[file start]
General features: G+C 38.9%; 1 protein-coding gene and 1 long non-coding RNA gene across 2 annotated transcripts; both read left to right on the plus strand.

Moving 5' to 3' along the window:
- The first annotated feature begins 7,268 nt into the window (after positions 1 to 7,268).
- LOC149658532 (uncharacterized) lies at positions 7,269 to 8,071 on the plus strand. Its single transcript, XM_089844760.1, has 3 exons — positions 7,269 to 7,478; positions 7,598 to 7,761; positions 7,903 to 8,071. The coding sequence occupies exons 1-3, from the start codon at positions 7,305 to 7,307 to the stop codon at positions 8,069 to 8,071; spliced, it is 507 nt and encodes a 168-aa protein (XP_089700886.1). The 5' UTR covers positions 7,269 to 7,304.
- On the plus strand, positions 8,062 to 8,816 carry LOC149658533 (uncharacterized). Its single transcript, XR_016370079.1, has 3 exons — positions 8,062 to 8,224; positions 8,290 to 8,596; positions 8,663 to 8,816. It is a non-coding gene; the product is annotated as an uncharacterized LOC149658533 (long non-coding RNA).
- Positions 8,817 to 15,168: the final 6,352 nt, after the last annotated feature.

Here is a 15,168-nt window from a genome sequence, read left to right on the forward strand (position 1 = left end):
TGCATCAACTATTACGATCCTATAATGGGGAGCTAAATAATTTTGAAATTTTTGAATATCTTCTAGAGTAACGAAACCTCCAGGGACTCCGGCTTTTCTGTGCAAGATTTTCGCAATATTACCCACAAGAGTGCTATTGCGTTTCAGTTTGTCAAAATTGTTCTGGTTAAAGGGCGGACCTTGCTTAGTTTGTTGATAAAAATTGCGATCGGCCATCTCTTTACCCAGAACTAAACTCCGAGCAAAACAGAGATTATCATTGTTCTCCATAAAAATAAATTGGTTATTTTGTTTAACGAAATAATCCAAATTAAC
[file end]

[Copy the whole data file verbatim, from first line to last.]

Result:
General features: G+C 38.9%; 1 protein-coding gene and 1 long non-coding RNA gene across 2 annotated transcripts; both read left to right on the plus strand.

Moving 5' to 3' along the window:
- The first annotated feature begins 7,268 nt into the window (after positions 1 to 7,268).
- LOC149658532 (uncharacterized) lies at positions 7,269 to 8,071 on the plus strand. Its single transcript, XM_089844760.1, has 3 exons — positions 7,269 to 7,478; positions 7,598 to 7,761; positions 7,903 to 8,071. The coding sequence occupies exons 1-3, from the start codon at positions 7,305 to 7,307 to the stop codon at positions 8,069 to 8,071; spliced, it is 507 nt and encodes a 168-aa protein (XP_089700886.1). The 5' UTR covers positions 7,269 to 7,304.
- On the plus strand, positions 8,062 to 8,816 carry LOC149658533 (uncharacterized). Its single transcript, XR_016370079.1, has 3 exons — positions 8,062 to 8,224; positions 8,290 to 8,596; positions 8,663 to 8,816. It is a non-coding gene; the product is annotated as an uncharacterized LOC149658533 (long non-coding RNA).
- Positions 8,817 to 15,168: the final 6,352 nt, after the last annotated feature.

Here is a 15,168-nt window from a genome sequence, read left to right on the forward strand (position 1 = left end):
TGCATCAACTATTACGATCCTATAATGGGGAGCTAAATAATTTTGAAATTTTTGAATATCTTCTAGAGTAACGAAACCTCCAGGGACTCCGGCTTTTCTGTGCAAGATTTTCGCAATATTACCCACAAGAGTGCTATTGCGTTTCAGTTTGTCAAAATTGTTCTGGTTAAAGGGCGGACCTTGCTTAGTTTGTTGATAAAAATTGCGATCGGCCATCTCTTTACCCAGAACTAAACTCCGAGCAAAACAGAGATTATCATTGTTCTCCATAAAAATAAATTGGTTATTTTGTTTAACGAAATAATCCAAATTAAC